As soon as Carter had tiptoed apologetically out of the infirmary, O'Neill turned back to Daniel who had his arm over his eyes and was looking tragic. "Daniel, half the time scientists don't have a clue what they're talking about."
As Daniel still looked prostrate with shock, O'Neill sighed. "And what Carter has completely forgotten to mention is that long before that point we'll have got time travel licked so we'll be able to set the universe on a permanent loop."
Daniel took the arm from his eyes. "That's true."
"So it never gets to that big crunch point, and the bits of broken pottery never get sucked into the black hole."
Daniel sat up. "I could live with that."
"Now stop moping about things that aren't going to happen for billions of light years anyway and go and buy me some more grapes."
The way Daniel had skipped out of the infirmary quite cheerfully had only served to remind him of the incredible recuperative powers of the young. For himself, after an astrophysics lesson from Carter and the extra whammy of Daniel's cosmic view undergoing a shake up right in front of him, he'd been exhausted to the point where he'd finally done what Doc Fraiser had been nagging him to do and slept for eight hours straight.
He'd been passing faint suggestions of foundations and suspiciously regular shaped stones for a while, but they were decently softened by greenery. It felt as if they could have evolved naturally from the surrounding jungle, just grown there one day along with the hairy lianas and feathery ferns. Even if his brain told him this was something which the jungle was in the process of reclaiming, it felt more like a gentleman's agreement; a process with which both sides were contented.
But the excavation, when he reached it, was all about loss. The creepers had been cleared away from a square area the size of a high school running track which extended up from a broad blue river; the undergrowth temporarily beaten back to reveal what were clearly manmade structures: square walls that were undoubtedly the remains of dwellings, towers, paving, walkways. Places in which people were very emphatically no longer living. He grimaced with the starkness of it. Unsoftened by the jungle, the ruins were ugly and dead. They seemed to say only that people had tried to live here but had failed.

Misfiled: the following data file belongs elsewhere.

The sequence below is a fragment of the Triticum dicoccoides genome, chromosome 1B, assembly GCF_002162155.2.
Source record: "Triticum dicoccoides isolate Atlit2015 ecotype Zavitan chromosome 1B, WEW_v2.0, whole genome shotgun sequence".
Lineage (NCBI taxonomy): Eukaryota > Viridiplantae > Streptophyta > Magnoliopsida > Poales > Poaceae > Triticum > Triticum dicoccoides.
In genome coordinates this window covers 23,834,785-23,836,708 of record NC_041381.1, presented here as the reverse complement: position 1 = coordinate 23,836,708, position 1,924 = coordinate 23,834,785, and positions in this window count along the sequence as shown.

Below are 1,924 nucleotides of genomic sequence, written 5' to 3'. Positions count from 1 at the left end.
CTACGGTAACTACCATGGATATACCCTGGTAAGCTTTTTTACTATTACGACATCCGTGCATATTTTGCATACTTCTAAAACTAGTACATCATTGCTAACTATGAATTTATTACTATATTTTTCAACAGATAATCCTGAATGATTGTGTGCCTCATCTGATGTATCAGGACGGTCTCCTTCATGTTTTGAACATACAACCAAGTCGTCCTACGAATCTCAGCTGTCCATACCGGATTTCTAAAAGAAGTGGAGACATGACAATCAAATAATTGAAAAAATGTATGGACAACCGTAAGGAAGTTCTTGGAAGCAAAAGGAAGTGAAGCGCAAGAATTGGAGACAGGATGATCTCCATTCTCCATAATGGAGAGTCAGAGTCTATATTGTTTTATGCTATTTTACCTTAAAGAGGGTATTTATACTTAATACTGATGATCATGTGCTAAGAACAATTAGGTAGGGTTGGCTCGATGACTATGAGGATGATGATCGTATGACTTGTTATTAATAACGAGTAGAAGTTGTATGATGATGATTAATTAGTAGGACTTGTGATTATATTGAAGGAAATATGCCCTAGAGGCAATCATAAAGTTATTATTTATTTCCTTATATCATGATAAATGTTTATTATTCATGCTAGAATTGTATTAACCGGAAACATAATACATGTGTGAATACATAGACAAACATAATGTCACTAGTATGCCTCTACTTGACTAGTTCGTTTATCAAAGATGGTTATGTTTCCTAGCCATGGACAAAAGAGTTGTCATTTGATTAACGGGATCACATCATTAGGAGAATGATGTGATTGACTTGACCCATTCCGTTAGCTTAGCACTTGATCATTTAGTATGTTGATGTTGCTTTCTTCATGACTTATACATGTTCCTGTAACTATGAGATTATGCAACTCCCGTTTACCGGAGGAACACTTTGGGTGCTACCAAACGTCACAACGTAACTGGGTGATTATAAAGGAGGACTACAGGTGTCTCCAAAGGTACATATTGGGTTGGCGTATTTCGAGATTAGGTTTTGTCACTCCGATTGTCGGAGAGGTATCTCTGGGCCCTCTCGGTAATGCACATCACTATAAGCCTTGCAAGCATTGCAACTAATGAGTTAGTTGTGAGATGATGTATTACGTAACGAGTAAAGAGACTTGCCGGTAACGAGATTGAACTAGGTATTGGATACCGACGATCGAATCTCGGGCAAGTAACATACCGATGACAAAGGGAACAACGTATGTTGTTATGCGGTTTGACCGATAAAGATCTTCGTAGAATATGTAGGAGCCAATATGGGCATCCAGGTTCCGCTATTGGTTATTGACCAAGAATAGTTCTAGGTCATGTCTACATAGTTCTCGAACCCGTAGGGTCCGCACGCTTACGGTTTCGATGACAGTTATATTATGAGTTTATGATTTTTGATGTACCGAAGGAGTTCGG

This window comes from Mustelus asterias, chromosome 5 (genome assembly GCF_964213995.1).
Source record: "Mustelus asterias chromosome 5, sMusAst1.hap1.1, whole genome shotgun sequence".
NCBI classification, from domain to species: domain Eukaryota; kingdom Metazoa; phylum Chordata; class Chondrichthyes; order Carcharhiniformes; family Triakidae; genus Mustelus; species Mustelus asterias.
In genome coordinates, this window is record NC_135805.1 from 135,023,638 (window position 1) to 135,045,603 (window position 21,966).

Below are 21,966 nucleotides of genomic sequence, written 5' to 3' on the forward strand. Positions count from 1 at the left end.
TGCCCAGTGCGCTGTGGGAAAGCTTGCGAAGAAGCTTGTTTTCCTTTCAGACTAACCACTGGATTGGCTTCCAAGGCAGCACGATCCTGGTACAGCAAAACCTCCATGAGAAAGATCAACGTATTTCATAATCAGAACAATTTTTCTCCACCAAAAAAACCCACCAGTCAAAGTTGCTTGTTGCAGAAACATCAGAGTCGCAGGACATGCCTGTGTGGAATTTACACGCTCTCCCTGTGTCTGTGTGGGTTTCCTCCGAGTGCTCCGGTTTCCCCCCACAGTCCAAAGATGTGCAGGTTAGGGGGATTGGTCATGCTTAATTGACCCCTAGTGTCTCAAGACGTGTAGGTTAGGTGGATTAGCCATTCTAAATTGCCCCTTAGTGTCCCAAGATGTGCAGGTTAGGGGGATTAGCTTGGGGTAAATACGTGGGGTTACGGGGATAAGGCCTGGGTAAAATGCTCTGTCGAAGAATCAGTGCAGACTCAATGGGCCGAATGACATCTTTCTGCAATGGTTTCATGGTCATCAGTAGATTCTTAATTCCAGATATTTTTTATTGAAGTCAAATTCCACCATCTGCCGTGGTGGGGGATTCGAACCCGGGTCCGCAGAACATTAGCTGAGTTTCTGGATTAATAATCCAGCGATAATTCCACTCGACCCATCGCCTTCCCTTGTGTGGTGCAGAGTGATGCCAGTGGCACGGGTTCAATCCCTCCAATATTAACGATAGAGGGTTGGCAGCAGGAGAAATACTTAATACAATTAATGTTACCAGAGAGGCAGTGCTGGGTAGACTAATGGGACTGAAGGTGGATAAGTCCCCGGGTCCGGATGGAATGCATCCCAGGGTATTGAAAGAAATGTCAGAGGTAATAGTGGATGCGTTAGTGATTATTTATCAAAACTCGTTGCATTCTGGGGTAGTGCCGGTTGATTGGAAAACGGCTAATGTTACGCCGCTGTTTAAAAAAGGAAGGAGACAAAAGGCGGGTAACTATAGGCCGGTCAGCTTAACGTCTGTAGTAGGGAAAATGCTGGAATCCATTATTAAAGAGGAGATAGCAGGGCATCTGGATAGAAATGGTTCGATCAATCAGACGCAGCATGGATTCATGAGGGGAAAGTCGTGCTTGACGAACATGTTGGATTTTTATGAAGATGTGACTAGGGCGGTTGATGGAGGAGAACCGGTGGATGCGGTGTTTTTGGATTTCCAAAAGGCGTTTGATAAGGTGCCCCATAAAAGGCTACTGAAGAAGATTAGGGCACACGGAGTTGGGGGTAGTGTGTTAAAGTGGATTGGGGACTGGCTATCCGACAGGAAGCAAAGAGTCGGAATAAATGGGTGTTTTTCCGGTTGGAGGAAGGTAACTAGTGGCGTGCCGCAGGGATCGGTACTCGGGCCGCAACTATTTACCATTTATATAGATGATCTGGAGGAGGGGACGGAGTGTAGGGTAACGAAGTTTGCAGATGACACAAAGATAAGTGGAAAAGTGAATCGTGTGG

"Colonel O'Neill? Is there something wrong?"
The surprised tone jolted him out of his reverie and he looked up to find Major Fernandez appearing less than thrilled to see him. The way the rest of SG-11 scrambled up from their positions where they were stretched out sunning themselves by the riverbank was very reminiscent of schoolboys playing hooky being found out by a teacher.
"No, Major. Just come to collect my missing team member."
"'Collect him'?" Fernandez looked disappointed. "Daniel was hoping for a few more weeks here."
"Well there's been a change of plan." O'Neill looked over the site without any increase in his enthusiasm. He was still seeing lots and lots of jungle, a big river, and a small expanse of cleared ruins, looking remarkably like a lot of old walls, and old roads, and probably a few old drain covers. Peeping through the fronds of greenery was the pale gray hint of more ruined walls, streets, and drain covers stretching out to infinity. What he was not seeing was an archaeologist. Nor was he hearing any chipping sounds. "Where is Daniel?"
"He's up river a little way." Fernandez ran a hand through his hair, sweat glistening on his brow from the now oppressive midday sun.
O'Neill stopped scanning the ruins and fixed the other man with the kind of look he was well aware could strip paint at ten paces. "And you're not with him, because...?"
"He wanted his privacy." Clearly the gaze was effective because Fernandez looked decidedly uncomfortable. "Colonel, this is an uninhabited planet, there really isn't any danger."
"Tell me, what exactly is the point of SG-11 being along for this particular ride if all you do is sunbathe while Daniel first does all the digging and then gets to wander off by himself into uncharted territory?"
"We've been helping him with the excavation." Piper sounded as if his feelings had been hurt. "We cleared all the creepers for him so he could get into the sewage tunnels."
"Sewage tunnels?" O'Neill waved an inquisitive fly away impatiently.
"Apparently systems of sanitation are very significant in suggesting the level of development of a vanished culture, Colonel."
Haim carried a bag across and put it at O'Neill's feet. "We found ten different clay seals this morning. Three of them have unicorns on them." He lifted one out gingerly to display it, adding proudly, "I helped Doctor Jackson excavate this one."
Looking around at their rapt faces O'Neill realized Daniel had been doing his hypnotizing act again. The one that turned hostile enemies into doting friends, and which apparently also turned bored airmen into keen amateur archaeologists.
"Did you bring him the video camera, Colonel?" Piper sounded as eager as a child hoping for a birthday present. "The other one broke yesterday and he really wants to film the east wall. He thinks there might be a - "
O'Neill held up the video camera which he had automatically picked up along with the spare tapes for it even though he had only come here to fetch Daniel home. Because even though he had only come here to fetch Daniel home he couldn't quite bring himself to ignore that little plea from Daniel on the end of his last transmission asking for them.
He offset the capitulation the video camera might seem to suggest by saying briskly: "Any sign of Goa'uld stuff we could use?"